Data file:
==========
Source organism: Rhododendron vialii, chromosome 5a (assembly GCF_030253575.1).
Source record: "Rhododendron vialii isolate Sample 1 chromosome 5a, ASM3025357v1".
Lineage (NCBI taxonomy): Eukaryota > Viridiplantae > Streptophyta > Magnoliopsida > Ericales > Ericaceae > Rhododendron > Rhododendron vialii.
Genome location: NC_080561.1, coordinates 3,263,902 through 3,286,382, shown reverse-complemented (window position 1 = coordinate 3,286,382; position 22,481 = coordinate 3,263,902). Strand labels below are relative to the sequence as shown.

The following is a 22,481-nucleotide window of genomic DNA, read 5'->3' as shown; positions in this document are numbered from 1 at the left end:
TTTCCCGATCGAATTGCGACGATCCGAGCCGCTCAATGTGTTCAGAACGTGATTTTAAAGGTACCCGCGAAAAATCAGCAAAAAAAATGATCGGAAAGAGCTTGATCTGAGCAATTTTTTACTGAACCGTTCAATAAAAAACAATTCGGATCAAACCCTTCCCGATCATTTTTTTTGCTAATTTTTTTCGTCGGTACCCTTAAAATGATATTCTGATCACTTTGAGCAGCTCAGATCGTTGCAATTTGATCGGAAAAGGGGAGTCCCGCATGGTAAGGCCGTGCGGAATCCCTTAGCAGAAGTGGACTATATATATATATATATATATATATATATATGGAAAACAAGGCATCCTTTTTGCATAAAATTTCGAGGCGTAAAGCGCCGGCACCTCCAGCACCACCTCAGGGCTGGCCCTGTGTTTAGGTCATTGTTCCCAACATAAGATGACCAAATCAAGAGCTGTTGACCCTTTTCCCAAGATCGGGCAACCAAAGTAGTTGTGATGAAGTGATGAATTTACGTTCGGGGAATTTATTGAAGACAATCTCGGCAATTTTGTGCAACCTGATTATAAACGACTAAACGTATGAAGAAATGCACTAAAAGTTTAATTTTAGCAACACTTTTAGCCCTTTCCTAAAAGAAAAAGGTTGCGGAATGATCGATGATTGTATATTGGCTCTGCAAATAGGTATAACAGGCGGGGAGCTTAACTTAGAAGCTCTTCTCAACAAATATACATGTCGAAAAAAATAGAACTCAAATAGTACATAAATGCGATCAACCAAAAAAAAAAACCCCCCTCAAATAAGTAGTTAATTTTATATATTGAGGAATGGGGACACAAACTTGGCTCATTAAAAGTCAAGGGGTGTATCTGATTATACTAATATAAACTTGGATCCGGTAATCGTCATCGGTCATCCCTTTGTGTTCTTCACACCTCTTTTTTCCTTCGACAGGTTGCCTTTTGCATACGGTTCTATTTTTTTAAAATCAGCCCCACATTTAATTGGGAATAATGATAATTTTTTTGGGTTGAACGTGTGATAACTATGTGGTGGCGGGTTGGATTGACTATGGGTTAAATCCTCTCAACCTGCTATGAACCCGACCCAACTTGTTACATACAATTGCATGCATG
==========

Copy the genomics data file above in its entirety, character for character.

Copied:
Source organism: Rhododendron vialii, chromosome 5a (assembly GCF_030253575.1).
Source record: "Rhododendron vialii isolate Sample 1 chromosome 5a, ASM3025357v1".
Lineage (NCBI taxonomy): Eukaryota > Viridiplantae > Streptophyta > Magnoliopsida > Ericales > Ericaceae > Rhododendron > Rhododendron vialii.
Genome location: NC_080561.1, coordinates 3,263,902 through 3,286,382, shown reverse-complemented (window position 1 = coordinate 3,286,382; position 22,481 = coordinate 3,263,902). Strand labels below are relative to the sequence as shown.

The following is a 22,481-nucleotide window of genomic DNA, read 5'->3' as shown; positions in this document are numbered from 1 at the left end:
TTTCCCGATCGAATTGCGACGATCCGAGCCGCTCAATGTGTTCAGAACGTGATTTTAAAGGTACCCGCGAAAAATCAGCAAAAAAAATGATCGGAAAGAGCTTGATCTGAGCAATTTTTTACTGAACCGTTCAATAAAAAACAATTCGGATCAAACCCTTCCCGATCATTTTTTTTGCTAATTTTTTTCGTCGGTACCCTTAAAATGATATTCTGATCACTTTGAGCAGCTCAGATCGTTGCAATTTGATCGGAAAAGGGGAGTCCCGCATGGTAAGGCCGTGCGGAATCCCTTAGCAGAAGTGGACTATATATATATATATATATATATATATATATGGAAAACAAGGCATCCTTTTTGCATAAAATTTCGAGGCGTAAAGCGCCGGCACCTCCAGCACCACCTCAGGGCTGGCCCTGTGTTTAGGTCATTGTTCCCAACATAAGATGACCAAATCAAGAGCTGTTGACCCTTTTCCCAAGATCGGGCAACCAAAGTAGTTGTGATGAAGTGATGAATTTACGTTCGGGGAATTTATTGAAGACAATCTCGGCAATTTTGTGCAACCTGATTATAAACGACTAAACGTATGAAGAAATGCACTAAAAGTTTAATTTTAGCAACACTTTTAGCCCTTTCCTAAAAGAAAAAGGTTGCGGAATGATCGATGATTGTATATTGGCTCTGCAAATAGGTATAACAGGCGGGGAGCTTAACTTAGAAGCTCTTCTCAACAAATATACATGTCGAAAAAAATAGAACTCAAATAGTACATAAATGCGATCAACCAAAAAAAAAAACCCCCCTCAAATAAGTAGTTAATTTTATATATTGAGGAATGGGGACACAAACTTGGCTCATTAAAAGTCAAGGGGTGTATCTGATTATACTAATATAAACTTGGATCCGGTAATCGTCATCGGTCATCCCTTTGTGTTCTTCACACCTCTTTTTTCCTTCGACAGGTTGCCTTTTGCATACGGTTCTATTTTTTTAAAATCAGCCCCACATTTAATTGGGAATAATGATAATTTTTTTGGGTTGAACGTGTGATAACTATGTGGTGGCGGGTTGGATTGACTATGGGTTAAATCCTCTCAACCTGCTATGAACCCGACCCAACTTGTTACATACAATTGCATGCATG